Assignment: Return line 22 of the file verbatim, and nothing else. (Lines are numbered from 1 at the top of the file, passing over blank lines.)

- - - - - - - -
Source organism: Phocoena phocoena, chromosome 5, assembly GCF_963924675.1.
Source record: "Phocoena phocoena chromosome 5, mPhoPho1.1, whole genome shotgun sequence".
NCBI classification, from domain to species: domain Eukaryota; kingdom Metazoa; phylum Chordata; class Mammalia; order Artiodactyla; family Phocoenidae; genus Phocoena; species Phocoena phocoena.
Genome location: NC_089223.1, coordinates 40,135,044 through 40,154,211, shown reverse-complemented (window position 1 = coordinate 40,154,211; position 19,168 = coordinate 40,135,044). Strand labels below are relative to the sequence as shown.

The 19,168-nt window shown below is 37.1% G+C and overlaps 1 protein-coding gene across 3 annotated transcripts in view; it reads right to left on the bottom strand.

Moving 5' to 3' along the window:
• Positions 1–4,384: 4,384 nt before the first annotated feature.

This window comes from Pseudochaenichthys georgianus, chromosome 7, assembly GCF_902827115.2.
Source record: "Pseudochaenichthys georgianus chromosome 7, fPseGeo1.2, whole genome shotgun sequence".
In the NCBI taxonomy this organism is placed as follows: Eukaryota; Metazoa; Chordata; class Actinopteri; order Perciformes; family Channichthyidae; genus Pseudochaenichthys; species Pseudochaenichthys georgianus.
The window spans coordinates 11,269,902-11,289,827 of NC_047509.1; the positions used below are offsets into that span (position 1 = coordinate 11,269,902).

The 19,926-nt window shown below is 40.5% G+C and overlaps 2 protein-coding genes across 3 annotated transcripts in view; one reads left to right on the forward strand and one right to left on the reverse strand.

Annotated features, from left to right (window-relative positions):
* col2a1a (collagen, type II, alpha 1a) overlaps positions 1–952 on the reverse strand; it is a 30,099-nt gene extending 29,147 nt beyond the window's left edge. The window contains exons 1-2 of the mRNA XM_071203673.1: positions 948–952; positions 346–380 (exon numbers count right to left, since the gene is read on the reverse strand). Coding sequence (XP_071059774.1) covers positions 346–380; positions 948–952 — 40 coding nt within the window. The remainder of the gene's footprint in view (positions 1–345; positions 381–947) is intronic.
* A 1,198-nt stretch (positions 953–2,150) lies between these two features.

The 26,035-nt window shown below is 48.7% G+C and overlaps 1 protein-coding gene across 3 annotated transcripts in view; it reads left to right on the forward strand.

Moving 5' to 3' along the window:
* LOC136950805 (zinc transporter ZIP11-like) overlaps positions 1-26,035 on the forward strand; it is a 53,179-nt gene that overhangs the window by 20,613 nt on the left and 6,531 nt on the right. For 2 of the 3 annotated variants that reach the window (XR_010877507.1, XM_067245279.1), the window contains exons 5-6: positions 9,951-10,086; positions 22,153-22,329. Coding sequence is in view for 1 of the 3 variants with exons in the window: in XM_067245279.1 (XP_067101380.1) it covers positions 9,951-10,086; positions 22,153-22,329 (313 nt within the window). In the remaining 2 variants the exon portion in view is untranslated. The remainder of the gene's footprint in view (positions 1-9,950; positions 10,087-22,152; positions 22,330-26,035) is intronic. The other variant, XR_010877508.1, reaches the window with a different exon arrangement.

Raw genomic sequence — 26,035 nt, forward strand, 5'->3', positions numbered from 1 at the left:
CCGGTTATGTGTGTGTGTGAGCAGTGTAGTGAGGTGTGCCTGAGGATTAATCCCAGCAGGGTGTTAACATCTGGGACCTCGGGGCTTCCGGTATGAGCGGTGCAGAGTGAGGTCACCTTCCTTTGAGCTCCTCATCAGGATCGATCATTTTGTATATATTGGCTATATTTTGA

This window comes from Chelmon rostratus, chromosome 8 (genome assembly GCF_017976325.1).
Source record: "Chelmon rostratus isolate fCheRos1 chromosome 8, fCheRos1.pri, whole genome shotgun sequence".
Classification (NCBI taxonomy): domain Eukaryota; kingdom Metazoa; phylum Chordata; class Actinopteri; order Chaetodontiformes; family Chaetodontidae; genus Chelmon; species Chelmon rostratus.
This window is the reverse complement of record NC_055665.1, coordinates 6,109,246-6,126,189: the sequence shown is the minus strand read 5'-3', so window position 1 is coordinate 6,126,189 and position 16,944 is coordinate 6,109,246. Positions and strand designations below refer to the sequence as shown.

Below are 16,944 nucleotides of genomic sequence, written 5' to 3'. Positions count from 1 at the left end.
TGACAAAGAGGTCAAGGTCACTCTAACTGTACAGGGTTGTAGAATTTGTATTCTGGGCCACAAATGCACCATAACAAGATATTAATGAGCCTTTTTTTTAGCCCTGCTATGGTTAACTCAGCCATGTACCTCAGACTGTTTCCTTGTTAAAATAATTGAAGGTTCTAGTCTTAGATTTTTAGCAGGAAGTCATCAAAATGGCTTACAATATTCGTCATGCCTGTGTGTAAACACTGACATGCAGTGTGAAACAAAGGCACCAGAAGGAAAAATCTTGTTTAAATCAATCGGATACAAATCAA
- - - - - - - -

Source record: "Chelmon rostratus isolate fCheRos1 chromosome 8, fCheRos1.pri, whole genome shotgun sequence".